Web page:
President Reagan has given his first indication of those "needy" Americans who will be spared his administration's budget austerity cuts. Some $201 billion in so-called entitlement benefits for the retired, veterans , and youth -- earmarked in the Carter administration's $739 billion budget for fiscal 1982 -- will be protected by the Reagan administration when it outlines its new economic plan next week.
The "truly needy" are those Americans "solely dependent on government benefits to survive," a White House spokesman said.
In a report to the President in a Cabinet- level session Feb. 10, David A. Stockman, director of the Office of Management and Budget and spearhead of the spending-slash action, said the OMB and Cabinet department task forces had identified 90 percent of the reductions to be revealed by Mr. Reagan Feb. 18.
The safeguarding of entitlements spending is intended to fulfill the President's campaign pledge to protect both "essential programs" and "benefits to the needy," a spokesman said. Changing the spending allocations would require changes in federal law, which the administration does not intend to propose.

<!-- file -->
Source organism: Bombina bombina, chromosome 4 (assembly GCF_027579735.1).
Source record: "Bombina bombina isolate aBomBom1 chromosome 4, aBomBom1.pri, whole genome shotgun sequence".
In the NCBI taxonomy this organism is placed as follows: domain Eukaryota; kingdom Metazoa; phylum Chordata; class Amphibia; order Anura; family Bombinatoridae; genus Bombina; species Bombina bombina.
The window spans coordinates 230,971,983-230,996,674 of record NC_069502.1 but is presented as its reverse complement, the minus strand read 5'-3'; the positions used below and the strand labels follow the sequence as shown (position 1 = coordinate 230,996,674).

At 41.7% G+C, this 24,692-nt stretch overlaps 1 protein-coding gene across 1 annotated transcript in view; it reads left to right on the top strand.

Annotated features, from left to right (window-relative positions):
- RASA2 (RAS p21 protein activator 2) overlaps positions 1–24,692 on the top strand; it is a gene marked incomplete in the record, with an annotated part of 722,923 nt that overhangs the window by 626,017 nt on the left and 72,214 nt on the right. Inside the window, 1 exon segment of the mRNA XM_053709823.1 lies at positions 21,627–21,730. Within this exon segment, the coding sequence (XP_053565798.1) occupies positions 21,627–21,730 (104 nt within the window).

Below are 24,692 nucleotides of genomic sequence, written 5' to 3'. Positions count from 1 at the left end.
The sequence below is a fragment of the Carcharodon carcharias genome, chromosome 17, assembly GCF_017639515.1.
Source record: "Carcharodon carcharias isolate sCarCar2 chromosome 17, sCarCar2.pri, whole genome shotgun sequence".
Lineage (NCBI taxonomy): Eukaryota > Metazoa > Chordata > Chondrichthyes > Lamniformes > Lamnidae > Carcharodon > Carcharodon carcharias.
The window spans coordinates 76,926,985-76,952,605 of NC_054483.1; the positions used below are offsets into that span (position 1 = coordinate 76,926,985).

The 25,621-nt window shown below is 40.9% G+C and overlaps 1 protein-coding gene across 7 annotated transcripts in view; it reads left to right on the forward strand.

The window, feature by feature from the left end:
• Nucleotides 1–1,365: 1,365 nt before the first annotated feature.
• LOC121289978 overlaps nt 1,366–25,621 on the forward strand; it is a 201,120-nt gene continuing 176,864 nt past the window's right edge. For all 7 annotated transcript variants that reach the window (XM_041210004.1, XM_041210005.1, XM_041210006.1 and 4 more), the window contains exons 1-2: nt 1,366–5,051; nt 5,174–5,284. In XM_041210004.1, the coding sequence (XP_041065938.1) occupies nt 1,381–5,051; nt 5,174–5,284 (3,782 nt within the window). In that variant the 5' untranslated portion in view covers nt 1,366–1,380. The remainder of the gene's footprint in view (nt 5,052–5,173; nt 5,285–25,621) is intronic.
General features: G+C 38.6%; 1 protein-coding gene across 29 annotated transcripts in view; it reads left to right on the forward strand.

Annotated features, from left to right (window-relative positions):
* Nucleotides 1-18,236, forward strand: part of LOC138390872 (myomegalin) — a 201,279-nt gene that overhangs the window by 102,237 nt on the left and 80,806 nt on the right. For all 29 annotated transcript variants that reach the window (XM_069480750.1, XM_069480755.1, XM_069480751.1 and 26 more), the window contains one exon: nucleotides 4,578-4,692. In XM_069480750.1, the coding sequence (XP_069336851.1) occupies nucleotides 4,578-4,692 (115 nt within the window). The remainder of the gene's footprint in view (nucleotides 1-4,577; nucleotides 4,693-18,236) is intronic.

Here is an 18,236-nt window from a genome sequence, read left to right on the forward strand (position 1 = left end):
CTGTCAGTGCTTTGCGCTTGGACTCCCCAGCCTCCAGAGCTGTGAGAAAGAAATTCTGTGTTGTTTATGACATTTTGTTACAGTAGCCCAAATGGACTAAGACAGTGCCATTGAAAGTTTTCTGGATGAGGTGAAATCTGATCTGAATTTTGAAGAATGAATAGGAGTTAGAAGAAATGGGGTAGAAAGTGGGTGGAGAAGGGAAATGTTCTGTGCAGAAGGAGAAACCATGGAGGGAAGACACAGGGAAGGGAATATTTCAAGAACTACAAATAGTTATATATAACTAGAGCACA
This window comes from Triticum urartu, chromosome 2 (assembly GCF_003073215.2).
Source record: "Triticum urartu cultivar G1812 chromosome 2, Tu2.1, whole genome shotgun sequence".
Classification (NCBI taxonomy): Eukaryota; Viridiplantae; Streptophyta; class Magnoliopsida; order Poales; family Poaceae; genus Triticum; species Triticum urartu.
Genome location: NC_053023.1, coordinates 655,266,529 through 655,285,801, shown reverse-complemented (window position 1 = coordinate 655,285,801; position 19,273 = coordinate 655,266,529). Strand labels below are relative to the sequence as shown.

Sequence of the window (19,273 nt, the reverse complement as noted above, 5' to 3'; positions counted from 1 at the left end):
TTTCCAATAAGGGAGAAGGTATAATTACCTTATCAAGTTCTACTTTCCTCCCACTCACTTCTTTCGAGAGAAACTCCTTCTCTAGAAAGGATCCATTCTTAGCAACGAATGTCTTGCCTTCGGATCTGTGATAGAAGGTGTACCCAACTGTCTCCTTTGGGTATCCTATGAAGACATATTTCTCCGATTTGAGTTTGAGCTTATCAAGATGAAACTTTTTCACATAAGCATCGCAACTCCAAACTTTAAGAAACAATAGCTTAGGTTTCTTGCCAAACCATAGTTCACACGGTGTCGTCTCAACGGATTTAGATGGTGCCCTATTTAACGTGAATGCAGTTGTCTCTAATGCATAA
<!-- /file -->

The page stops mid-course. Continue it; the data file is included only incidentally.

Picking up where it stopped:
To be protected:
* The basic social security retirement program, affecting 32 million retired workers, dependents, and survivors. President Carter had budgeted $140 billion for fiscal 1982 starting this October. The cost-of-living allowance, based on the current consumer price index, will not be changed. Decisions have yet to be made on other social security programs, such as college loans to survivors.
* Veterans Administration benefits totaling $13 billion for nearly 5 million people.
* The school lunch program -- $2.1 billion for 9.5 million students.
* Medicare -- $45.4 billion in services for an anticipated 28.6 million persons.
* The Headstart program -- $950 million for 374,000 preschool, inner-city, low-income or disadvantaged youths.
* Supplemental security income -- $7.9 billion for 4.2 million blind, elderly poor, or disabled persons.
* Summer youth jobs program -- $870 million for 665,000 youths.
Later this week, President Reagan will again meet with his Cabinet economic team "for an hour or two" to make more budget de cisions, a spokesman said.